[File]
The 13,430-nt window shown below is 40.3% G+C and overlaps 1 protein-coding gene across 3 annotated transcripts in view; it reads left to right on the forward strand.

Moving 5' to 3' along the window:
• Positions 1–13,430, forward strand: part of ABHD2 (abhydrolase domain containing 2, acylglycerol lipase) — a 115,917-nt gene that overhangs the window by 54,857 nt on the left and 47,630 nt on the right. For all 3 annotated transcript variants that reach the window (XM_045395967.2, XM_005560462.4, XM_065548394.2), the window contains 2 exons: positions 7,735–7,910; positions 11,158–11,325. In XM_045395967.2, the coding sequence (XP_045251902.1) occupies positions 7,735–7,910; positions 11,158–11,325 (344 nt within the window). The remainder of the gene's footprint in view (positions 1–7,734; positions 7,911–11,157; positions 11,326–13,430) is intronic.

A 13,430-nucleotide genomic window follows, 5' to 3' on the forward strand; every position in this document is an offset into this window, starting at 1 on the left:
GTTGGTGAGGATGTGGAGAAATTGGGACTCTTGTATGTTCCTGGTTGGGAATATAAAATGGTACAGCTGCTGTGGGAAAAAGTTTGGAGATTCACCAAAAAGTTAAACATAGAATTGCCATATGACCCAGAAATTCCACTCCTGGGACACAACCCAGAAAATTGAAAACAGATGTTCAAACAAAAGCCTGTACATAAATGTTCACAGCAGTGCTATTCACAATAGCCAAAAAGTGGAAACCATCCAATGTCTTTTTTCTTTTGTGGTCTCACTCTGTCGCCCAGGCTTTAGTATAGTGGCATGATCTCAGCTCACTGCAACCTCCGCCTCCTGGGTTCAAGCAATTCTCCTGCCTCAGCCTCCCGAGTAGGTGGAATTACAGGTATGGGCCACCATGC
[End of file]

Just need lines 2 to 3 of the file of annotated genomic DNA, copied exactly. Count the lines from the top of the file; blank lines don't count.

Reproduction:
Moving 5' to 3' along the window:
• Positions 1–13,430, forward strand: part of ABHD2 (abhydrolase domain containing 2, acylglycerol lipase) — a 115,917-nt gene that overhangs the window by 54,857 nt on the left and 47,630 nt on the right. For all 3 annotated transcript variants that reach the window (XM_045395967.2, XM_005560462.4, XM_065548394.2), the window contains 2 exons: positions 7,735–7,910; positions 11,158–11,325. In XM_045395967.2, the coding sequence (XP_045251902.1) occupies positions 7,735–7,910; positions 11,158–11,325 (344 nt within the window). The remainder of the gene's footprint in view (positions 1–7,734; positions 7,911–11,157; positions 11,326–13,430) is intronic.